With only afternoons after work, it's not possible to travel far from Salalah.
On the first afternoon, Raysut was the choice. David was keen on seeing tropicbirds so we went first to Raysut cliffs. This was my first visit this year. It is fair to say that red-billed tropicbird was very easily found. I counted at least 16. Indeed it was the most common seabird in the area, easily surpassing the numbers of sooty gull and greater crested tern never mind the odd remaining Heuglin's gull from winter.
red-billed tropicbird off Raysut
Raysut lagoons were the next call. They were full of waders and other water birds. The highlight for me was a spotted redshank though I was keen to check out the 3 spoonbills. Unfortunately the all proved once again to be Eurasian spoonbill.
first greater spotted eagle
The wintering eagle population had dropped right off. All that remained were two greater spotted eagle.
second greater spotted eagle
A short trip to Raysut settling pools ended the day. I can report that at least one white breasted waterhen was still present.
On the second afternoon we visited three sites close to the city on the east side in other words the opposite side to Raysut.
At Ayn Razat, Bruce's green pigeon was soon seen. Other features included a flock of almost exclusively male Rueppell's weaver.
Ayn Razat is almost certainly the best place in Dhofar to see long-billed pipit. It is quite widespread in the upland areas but it loves the lawn in the ornamental garden at the Ayn.
cinnamon-breasted bunting and Arabian golden winged grosbeak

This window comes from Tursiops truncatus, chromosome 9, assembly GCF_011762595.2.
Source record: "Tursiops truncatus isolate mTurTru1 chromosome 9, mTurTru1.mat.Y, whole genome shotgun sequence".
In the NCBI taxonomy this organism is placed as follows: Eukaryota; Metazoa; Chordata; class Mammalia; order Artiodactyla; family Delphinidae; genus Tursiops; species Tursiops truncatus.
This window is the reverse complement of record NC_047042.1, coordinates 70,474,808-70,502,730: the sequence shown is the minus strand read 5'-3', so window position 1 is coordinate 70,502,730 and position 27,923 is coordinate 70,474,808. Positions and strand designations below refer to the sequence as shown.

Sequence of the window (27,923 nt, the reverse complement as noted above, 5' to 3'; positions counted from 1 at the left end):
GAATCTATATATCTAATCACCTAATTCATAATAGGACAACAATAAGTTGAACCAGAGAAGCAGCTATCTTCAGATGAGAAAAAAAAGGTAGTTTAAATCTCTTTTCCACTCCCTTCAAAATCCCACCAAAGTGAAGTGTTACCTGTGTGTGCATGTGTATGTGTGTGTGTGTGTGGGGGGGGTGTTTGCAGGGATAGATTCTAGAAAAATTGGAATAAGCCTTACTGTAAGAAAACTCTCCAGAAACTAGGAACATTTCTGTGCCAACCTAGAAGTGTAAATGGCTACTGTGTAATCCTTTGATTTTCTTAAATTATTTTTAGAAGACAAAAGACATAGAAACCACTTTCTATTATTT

Ayn Hamran is not at its best this year. The poor monsoon last summer has left it almost waterless. I don't go there very often now.
two Bruce's green pigeon
Nevertheless we got better views of Bruce's green pigeon here.
Bruce's green pigeon
There was a single Arabian golden winged grosbeak there too.
I hope David and Katy enjoyed these short trips.
As an epilogue, I returned to Raysut lagoons this week with Michael Immel. I was still on the look-out for African spoonbill.
The good news was that the spoonbills had increased to six. The bad news is that they were all Eurasian spoonbill.
All the wintering eagles were gone. However an adult Bonelli's eagle offered views instead.
adult Bonelli's eagle
It was much tamer than the visiting eagles.
Bonelli's eagle in flight 1
The large number of grey heron in the lagoons are very flighty. Now they had something real to worry about.
Bonelli's eagle in flight 2
My Fridays (start of the weekend) are very precious at the moment. The passerine passage should be in full flow at the desert stops. I am off to some of them tomorrow. I am hoping for the best.